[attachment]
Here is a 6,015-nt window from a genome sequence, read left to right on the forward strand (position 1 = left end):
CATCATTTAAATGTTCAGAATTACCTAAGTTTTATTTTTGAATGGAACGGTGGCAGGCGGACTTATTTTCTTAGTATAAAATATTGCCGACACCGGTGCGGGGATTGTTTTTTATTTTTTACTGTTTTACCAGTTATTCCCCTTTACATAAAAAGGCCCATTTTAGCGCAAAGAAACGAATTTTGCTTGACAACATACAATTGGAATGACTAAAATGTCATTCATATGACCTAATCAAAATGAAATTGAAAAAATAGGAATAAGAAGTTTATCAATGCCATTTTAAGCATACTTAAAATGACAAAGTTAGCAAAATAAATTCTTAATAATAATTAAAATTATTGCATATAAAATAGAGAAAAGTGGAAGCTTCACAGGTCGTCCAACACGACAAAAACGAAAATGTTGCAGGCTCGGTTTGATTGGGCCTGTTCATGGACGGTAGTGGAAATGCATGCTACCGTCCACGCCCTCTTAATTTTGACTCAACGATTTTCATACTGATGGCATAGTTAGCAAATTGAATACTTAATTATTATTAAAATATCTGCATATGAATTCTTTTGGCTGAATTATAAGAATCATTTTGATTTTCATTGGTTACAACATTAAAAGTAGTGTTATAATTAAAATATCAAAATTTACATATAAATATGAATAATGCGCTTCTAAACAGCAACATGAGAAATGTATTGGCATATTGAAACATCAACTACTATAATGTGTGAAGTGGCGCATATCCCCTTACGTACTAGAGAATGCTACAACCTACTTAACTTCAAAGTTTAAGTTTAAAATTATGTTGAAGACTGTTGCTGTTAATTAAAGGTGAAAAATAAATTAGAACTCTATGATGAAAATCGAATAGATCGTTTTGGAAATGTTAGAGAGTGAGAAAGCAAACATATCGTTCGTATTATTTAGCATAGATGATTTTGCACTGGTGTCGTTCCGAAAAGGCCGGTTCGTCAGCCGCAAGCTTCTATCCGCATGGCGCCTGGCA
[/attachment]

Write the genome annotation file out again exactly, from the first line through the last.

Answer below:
Here is a 6,015-nt window from a genome sequence, read left to right on the forward strand (position 1 = left end):
CATCATTTAAATGTTCAGAATTACCTAAGTTTTATTTTTGAATGGAACGGTGGCAGGCGGACTTATTTTCTTAGTATAAAATATTGCCGACACCGGTGCGGGGATTGTTTTTTATTTTTTACTGTTTTACCAGTTATTCCCCTTTACATAAAAAGGCCCATTTTAGCGCAAAGAAACGAATTTTGCTTGACAACATACAATTGGAATGACTAAAATGTCATTCATATGACCTAATCAAAATGAAATTGAAAAAATAGGAATAAGAAGTTTATCAATGCCATTTTAAGCATACTTAAAATGACAAAGTTAGCAAAATAAATTCTTAATAATAATTAAAATTATTGCATATAAAATAGAGAAAAGTGGAAGCTTCACAGGTCGTCCAACACGACAAAAACGAAAATGTTGCAGGCTCGGTTTGATTGGGCCTGTTCATGGACGGTAGTGGAAATGCATGCTACCGTCCACGCCCTCTTAATTTTGACTCAACGATTTTCATACTGATGGCATAGTTAGCAAATTGAATACTTAATTATTATTAAAATATCTGCATATGAATTCTTTTGGCTGAATTATAAGAATCATTTTGATTTTCATTGGTTACAACATTAAAAGTAGTGTTATAATTAAAATATCAAAATTTACATATAAATATGAATAATGCGCTTCTAAACAGCAACATGAGAAATGTATTGGCATATTGAAACATCAACTACTATAATGTGTGAAGTGGCGCATATCCCCTTACGTACTAGAGAATGCTACAACCTACTTAACTTCAAAGTTTAAGTTTAAAATTATGTTGAAGACTGTTGCTGTTAATTAAAGGTGAAAAATAAATTAGAACTCTATGATGAAAATCGAATAGATCGTTTTGGAAATGTTAGAGAGTGAGAAAGCAAACATATCGTTCGTATTATTTAGCATAGATGATTTTGCACTGGTGTCGTTCCGAAAAGGCCGGTTCGTCAGCCGCAAGCTTCTATCCGCATGGCGCCTGGCA